Dust shields may be installed between the shaft and end shields to prevent foreign particles from entering the motor’s interior. Foreign particles may lead to deterioration of a motor’s windings or other parts; moisture ingress is one of the most common forms of motor failure.
At either end of the rotor shaft, anti-friction bearings are installed. Each bearing is installed onto the rotor shaft and housed in a recess within each end bell. One bearing is usually retained using a c-clip (retaining clip) whilst a spring washer is used for the opposing bearing (motor design dependent). The use of bearings ensures that the shaft rotates smoothly and generates minimum friction, which is especially important as the shaft may rotate at high speeds.
Info – larger motors do not use anti-friction bearings, they use plain bearings. Changing the type of bearing used also changes the design considerably. For example, plain bearings require more space, a form of lubrication (oil usually), and do not use spring washers or c-clip retaining rings. Plain bearings also cater for higher loads.
Fan and Fan Guard
Attached to the non-drive end of the rotor shaft is an axial fan; when the rotor rotates, so too does the fan. The fan forces air across the exterior of the motor frame to cool it during operation. The fins of the motor frame serve as heat exchangers and have a large contact surface area, this increases the heat transfer rate from the motor to the air and thus increases the motor’s self-cooling capacity.
A fan guard protects the fan from large foreign bodies and protects persons or objects nearby from the moving fan blades.
Motor Fan Guard
Info - an overheated motor may melt the insulation around the windings and cause the motor to short circuit; this failure mode is unfortunately not uncommon but can easily be avoided providing adequate cooling is always provided.
Advantages and Disadvantages
Induction Motor Advantages
- Wide use - induction motors are used for a wide range of applications in both domestic and industrial settings. It is estimated that around 70% of machines used in industry today are driven by three-phase induction motors.
- Cheap and easy to install - squirrel cage induction motors do not contain brushes, slip rings, commutators, permanent magnets, position sensors, or other components that increase their overall cost. Their simple construction ensures they are generally easy to install and maintain. The absence of brushes within squirrel cage induction motors means no electrical discharges (sparks) are created within the motor (theoretically). Induction motors can therefore be operated in more hazardous environmental conditions providing they are modified to do so (Ex rated motors etc.).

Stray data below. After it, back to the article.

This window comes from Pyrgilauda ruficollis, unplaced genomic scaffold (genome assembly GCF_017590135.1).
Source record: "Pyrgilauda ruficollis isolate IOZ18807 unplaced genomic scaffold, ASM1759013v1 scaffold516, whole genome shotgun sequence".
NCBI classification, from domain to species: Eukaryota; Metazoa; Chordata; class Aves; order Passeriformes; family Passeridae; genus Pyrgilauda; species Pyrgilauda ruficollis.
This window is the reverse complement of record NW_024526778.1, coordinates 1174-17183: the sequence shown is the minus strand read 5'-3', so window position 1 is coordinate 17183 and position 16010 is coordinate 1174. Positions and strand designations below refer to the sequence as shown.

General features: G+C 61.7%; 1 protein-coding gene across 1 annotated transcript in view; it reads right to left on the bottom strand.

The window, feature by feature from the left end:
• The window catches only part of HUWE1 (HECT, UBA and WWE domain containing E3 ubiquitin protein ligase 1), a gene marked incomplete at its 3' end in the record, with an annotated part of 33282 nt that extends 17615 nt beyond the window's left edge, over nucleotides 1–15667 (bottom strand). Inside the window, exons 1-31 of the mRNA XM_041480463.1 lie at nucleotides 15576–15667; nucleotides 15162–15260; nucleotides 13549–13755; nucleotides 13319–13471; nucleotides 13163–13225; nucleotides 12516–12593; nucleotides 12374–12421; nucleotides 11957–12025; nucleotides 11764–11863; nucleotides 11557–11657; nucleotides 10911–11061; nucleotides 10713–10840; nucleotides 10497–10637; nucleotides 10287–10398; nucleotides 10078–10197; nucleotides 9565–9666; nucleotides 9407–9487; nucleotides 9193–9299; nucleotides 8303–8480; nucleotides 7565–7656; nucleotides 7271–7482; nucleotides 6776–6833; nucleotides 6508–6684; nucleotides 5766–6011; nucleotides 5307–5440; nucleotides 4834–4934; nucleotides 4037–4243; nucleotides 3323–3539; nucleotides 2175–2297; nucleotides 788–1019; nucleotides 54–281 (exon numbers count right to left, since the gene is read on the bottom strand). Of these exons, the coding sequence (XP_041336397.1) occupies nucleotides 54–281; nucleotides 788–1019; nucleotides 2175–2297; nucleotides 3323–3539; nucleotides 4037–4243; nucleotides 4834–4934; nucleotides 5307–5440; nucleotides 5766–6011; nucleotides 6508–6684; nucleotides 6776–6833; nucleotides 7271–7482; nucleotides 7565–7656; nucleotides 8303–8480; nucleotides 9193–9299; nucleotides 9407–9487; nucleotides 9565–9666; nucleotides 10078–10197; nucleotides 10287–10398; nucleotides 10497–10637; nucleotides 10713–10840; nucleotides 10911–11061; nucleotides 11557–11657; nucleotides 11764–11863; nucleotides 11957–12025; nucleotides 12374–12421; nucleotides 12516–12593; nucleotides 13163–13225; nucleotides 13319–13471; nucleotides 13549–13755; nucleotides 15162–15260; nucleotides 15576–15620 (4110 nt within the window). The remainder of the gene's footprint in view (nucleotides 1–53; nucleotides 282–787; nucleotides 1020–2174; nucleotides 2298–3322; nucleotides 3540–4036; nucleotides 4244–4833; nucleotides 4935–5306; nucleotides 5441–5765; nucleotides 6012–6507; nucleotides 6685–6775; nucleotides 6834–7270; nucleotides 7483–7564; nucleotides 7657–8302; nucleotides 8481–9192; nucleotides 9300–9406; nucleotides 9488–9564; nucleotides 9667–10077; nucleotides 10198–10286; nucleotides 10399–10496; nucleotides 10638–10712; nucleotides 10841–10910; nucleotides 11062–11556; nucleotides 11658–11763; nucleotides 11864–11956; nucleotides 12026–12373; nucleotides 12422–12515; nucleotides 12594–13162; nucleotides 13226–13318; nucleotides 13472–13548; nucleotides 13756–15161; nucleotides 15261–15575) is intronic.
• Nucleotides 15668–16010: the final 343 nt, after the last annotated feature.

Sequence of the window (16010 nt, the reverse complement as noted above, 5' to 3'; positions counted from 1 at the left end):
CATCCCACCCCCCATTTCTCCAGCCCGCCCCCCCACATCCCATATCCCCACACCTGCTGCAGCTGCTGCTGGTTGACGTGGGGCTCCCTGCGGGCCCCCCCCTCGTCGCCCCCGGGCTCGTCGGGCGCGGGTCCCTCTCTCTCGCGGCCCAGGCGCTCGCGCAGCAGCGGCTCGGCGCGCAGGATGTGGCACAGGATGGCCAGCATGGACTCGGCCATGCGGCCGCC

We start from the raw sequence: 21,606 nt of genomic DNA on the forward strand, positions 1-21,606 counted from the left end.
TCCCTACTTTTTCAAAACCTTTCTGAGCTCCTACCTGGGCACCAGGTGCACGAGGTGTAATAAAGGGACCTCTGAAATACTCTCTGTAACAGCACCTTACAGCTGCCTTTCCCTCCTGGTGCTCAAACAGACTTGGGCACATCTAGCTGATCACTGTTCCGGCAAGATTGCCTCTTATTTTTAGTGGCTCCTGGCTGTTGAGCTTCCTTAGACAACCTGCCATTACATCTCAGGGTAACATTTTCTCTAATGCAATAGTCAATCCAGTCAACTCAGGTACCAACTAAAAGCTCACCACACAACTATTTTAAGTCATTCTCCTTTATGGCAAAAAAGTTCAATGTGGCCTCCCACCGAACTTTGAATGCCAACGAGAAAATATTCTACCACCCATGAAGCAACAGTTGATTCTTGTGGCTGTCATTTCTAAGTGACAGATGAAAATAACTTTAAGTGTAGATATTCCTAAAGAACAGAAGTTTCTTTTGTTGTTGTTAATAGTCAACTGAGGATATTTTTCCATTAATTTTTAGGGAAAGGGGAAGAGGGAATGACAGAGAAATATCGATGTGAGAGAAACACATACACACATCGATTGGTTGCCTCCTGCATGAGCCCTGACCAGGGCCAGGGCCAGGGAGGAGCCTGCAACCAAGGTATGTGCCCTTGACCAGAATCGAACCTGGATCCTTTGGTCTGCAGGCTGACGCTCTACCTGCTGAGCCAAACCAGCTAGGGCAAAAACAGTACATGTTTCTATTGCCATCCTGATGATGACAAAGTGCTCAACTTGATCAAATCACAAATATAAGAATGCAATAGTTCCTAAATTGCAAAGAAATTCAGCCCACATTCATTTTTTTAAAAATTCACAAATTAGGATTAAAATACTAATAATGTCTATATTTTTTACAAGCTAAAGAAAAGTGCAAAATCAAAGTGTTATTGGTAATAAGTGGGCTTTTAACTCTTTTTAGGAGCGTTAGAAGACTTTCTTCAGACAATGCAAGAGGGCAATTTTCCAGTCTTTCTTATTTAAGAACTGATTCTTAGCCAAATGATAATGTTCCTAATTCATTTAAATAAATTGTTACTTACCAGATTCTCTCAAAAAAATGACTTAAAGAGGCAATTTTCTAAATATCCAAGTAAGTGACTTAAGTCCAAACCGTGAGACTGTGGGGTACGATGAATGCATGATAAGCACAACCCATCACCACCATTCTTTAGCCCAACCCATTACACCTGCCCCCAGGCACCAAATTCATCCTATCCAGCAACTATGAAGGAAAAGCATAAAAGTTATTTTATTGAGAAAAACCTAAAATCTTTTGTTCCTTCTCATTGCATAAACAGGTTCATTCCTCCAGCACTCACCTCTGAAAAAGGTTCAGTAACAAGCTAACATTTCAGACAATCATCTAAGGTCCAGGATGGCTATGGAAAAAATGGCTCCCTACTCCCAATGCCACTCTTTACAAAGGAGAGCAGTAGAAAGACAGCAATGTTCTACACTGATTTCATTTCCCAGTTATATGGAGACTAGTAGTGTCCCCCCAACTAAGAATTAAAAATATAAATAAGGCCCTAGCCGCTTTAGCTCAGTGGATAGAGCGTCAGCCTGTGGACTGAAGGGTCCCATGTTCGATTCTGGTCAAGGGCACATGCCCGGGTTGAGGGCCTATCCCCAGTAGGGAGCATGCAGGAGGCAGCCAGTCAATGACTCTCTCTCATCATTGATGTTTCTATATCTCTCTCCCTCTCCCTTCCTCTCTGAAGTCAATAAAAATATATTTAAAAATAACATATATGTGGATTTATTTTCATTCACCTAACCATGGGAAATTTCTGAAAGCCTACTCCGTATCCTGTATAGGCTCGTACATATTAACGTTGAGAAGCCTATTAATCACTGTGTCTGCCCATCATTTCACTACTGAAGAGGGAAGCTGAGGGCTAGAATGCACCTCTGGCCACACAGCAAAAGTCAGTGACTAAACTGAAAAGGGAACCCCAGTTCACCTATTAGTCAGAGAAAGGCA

- Low maintenance - induction motors require relatively low levels of maintenance, especially in comparison to DC motors which contain carbon brushes that easily succumb to deterioration.
- Long service life - induction motors are considered to have a comparatively long service life because their parts are mechanically strong, resistant to corrosion and erosion, and have low wear rates.
- High efficiency - induction motors have high efficiencies.
- Self-starting - three-phase induction motors are inherently self-starting i.e. providing electrical current is supplied to the stator windings, the motor will rotate, no other external force is required.
Induction Motor Disadvantages
- Poor starting torque - based on their design, induction motors typically have a low starting torque, a side-cost of their high efficiency. For this reason, induction motors are unsuitable for use in applications that require high starting torque. However, connecting the motor indirectly to the load i.e., via gears, pulleys etc. can circumvent this problem.
- Low power factor during light load conditions – during start-up and low load, the motor requires a large magnetising current to overcome the resistance produced by the air gap between the stator and the rotor. The vector sum of the load and magnetising currents causes the voltage to lag, consequently yielding a low power factor. Due to the high magnetising current, the motor will also experience an increase in copper losses, which reduces its overall efficiency.
- Difficulty achieving speed control - as a three-phase induction motor is a constant speed motor, it naturally undergoes very little in the way of speed variation, making manipulation of its speed difficult. However, this problem has been mitigated significantly in recent years due to the advancement and application of variable speed frequency drive technology.